The first Post TI Workshop Swim where I set a 100 PR
I"m reposting this practice in this forum because it's the place people come to to discover new practice sets. I posted this originally in a reply on the main forum, but it's a great story and I want it to have it's own home here on the TI practices and sets forum.
When I had just finished my first TI weekend workshop and 5 weeks later, coach training, I didn't look at the clock for a few months, and never swam more than 75 yards at once and no "workouts" longer than 1500. I did this fora bout 6 months. I snuck a few peeks at the clock but it was never a goal or defined my swim.
i foucsed on a variety of focal points I knew I had as opportunities and swam lots of drills in a warm therapy pool, lots of 25s, 50s and 75s. That seeemd to be the point where I would fatigue and the focal point would slip away.
I continued to do this until I had the ability to choose an SPL and hit it at gradually increasing SPLs. So my easiest efforts were SPL of 15-16 in a 25 yd pool, and my more "effortful" lengths were 18-19 SPL. With effort ++ I could do a 14 SPL but that took a lot of muscle. So the tradeoff in effort was for rate, not for longer SPL. My spl decreased as my effort increased, but the main focus was on having control of what choice of SPL I used.
Then Terry came to Pittsburgh and we had a swim together...this was the set and I remember it well:
8 x 25 brisk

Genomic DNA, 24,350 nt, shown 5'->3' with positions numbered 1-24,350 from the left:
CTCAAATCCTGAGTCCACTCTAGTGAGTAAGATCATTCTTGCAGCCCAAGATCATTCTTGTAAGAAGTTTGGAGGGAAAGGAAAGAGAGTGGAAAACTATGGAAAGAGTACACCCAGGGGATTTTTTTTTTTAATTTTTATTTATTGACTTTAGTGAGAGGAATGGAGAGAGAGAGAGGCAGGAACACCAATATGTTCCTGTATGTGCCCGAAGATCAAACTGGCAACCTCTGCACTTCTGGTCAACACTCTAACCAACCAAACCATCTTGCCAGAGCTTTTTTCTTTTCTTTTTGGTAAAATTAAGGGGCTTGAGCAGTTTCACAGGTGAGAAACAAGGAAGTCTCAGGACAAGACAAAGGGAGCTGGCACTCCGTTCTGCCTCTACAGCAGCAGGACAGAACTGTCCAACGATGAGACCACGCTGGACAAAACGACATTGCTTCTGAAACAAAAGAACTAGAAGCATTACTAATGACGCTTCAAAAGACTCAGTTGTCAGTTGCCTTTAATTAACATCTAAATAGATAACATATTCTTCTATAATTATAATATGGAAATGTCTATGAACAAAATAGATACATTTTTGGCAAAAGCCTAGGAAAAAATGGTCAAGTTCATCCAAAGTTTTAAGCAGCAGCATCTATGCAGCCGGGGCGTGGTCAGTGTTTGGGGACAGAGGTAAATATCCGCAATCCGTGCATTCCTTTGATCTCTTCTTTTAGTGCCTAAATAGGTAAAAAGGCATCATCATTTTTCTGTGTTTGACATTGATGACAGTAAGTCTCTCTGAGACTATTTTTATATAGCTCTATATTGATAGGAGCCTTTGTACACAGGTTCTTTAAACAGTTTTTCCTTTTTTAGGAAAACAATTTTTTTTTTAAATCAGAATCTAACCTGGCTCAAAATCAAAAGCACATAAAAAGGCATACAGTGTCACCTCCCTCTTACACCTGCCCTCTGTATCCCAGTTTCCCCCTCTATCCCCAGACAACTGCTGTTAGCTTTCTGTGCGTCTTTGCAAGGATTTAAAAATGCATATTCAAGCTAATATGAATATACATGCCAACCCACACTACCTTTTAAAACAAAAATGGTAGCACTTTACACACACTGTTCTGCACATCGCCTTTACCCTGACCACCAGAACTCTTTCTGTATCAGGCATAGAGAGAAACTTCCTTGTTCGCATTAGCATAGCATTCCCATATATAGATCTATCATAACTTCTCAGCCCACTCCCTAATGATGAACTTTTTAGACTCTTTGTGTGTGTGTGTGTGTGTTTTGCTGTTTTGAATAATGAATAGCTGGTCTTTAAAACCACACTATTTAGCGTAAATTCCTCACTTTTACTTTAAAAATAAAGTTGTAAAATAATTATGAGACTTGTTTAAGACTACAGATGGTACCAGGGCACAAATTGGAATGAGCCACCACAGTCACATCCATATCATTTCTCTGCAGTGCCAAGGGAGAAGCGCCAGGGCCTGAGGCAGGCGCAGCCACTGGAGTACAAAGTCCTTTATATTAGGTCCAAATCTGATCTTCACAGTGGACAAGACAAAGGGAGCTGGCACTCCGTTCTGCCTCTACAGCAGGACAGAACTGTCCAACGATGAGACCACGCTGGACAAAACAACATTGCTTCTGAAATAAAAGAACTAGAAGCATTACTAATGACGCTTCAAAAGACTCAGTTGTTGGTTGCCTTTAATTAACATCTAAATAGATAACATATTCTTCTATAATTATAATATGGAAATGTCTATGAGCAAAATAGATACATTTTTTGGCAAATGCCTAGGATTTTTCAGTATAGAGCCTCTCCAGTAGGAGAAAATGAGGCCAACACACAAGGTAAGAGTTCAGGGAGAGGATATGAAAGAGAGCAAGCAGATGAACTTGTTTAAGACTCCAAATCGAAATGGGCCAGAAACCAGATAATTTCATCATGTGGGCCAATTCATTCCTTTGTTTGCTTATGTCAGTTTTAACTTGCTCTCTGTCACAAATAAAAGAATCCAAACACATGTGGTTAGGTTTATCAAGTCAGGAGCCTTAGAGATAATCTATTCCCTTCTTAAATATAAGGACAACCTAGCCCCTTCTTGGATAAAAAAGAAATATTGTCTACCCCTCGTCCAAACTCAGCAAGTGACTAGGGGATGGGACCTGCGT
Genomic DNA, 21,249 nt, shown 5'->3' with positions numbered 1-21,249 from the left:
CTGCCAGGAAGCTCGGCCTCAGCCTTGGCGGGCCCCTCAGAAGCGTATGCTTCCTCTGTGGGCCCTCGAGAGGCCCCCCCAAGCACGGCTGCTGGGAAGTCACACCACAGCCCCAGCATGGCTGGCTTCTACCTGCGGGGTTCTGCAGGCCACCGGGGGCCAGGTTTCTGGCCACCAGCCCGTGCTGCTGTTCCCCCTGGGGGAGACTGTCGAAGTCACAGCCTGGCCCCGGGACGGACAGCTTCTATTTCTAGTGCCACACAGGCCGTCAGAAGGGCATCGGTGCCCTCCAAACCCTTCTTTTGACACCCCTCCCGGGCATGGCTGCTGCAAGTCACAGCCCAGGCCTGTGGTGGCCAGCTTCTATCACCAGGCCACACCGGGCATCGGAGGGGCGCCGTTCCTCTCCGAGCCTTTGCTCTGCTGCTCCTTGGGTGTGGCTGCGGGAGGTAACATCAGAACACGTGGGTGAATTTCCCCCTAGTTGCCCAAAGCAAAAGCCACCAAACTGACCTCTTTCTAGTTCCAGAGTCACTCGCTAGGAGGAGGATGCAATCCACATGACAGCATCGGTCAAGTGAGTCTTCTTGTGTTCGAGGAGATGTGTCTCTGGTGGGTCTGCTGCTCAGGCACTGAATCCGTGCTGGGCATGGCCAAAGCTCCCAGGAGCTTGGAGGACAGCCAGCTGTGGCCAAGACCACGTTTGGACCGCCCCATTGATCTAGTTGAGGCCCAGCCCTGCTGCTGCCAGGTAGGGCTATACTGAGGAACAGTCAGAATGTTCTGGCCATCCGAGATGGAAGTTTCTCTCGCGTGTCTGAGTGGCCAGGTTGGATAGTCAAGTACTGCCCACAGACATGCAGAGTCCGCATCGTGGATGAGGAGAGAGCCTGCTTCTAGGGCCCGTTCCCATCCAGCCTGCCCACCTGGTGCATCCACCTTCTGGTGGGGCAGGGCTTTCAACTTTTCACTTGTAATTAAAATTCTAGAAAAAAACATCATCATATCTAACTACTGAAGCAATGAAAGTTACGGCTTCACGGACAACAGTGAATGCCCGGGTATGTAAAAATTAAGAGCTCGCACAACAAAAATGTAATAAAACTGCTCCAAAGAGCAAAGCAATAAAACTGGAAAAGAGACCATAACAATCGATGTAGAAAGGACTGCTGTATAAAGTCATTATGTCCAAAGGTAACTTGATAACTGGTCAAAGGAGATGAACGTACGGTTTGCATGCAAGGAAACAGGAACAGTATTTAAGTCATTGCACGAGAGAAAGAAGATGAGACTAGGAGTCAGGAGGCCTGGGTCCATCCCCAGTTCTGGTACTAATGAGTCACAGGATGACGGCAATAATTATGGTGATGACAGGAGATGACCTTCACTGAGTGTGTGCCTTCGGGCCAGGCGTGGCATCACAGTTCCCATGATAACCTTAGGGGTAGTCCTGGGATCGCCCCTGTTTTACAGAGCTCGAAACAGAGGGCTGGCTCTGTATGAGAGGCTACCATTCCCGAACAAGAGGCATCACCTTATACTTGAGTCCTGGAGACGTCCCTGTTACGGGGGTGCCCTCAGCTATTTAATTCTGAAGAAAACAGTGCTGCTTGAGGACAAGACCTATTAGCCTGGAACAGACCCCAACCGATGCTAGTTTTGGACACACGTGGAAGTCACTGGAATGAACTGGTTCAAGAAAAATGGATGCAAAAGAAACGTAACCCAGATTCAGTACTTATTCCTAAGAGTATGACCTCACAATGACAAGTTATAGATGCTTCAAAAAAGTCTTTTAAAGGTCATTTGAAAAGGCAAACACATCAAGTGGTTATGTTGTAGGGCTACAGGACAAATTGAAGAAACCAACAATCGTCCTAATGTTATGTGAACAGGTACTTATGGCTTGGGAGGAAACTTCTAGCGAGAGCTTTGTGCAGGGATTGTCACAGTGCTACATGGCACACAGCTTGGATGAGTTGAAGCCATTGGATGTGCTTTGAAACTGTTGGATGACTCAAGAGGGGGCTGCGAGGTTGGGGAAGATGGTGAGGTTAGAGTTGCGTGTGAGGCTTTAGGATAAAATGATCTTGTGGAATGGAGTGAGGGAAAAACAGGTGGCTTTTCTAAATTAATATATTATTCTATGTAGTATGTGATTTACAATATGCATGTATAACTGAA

4 x 50 brisk
2 x 100 brisk
and back down that ladder.
We were swimming as a 3 some and Terry and the other coach were much faster than I. We all used a 2 min/ 100 send off so I usually sat out the first 1 or 2 repeats of the brisk set, which helped me stay on track with them AND get the rest I needed to swim fast.
The goal was to maintain the same SPL for the cruise as for the brisk. So for me it was 200 cruise at 16 SPL (pace of about 1:50/100), and then 25 brisk holding 16 SPL, 50 brisk holding 16 SPL, etc. it required a different focus. My best 100 times were still "slow" however...about 1:38, while Terry was ripping off 1:20s easily and seemingly without effort
Terry watched me swim the 100 brisk and his comment to me was, "See how many strokes you can fit in without losing a sense of control"
I did so and I had to sit out the next 100 not because I was tired but because I started at the pace clock in disbelief. I had just set a PR of 1:22 for a 100 yard swim by swimming 22SPL. And it was Terry that helped me get there.
So the months and months of control I had developed paid off in maintaining stroke length at a high rate...the combination got me speed I had never seen before (maybe when I was 12 but I have long since lost those records and my memory is not that good)
SO my advice is to work in your SPL range in the green zone, and continually explore ways to make your swimming feel easier, not to swim faster. Explore focal points and see what the outcome is in terms of SPL...worry about speed later, because speed incorporates rate and higher rate is counter-productive to learning new skills.
Suzanne Atkinson, MD
Level 3 USAT Coach
USA Paralympic Triathlon Coach
Coach of 5 time USA Triathlon Triathlete of the Year, Kirsten Sass
Steel City Endurance, LTD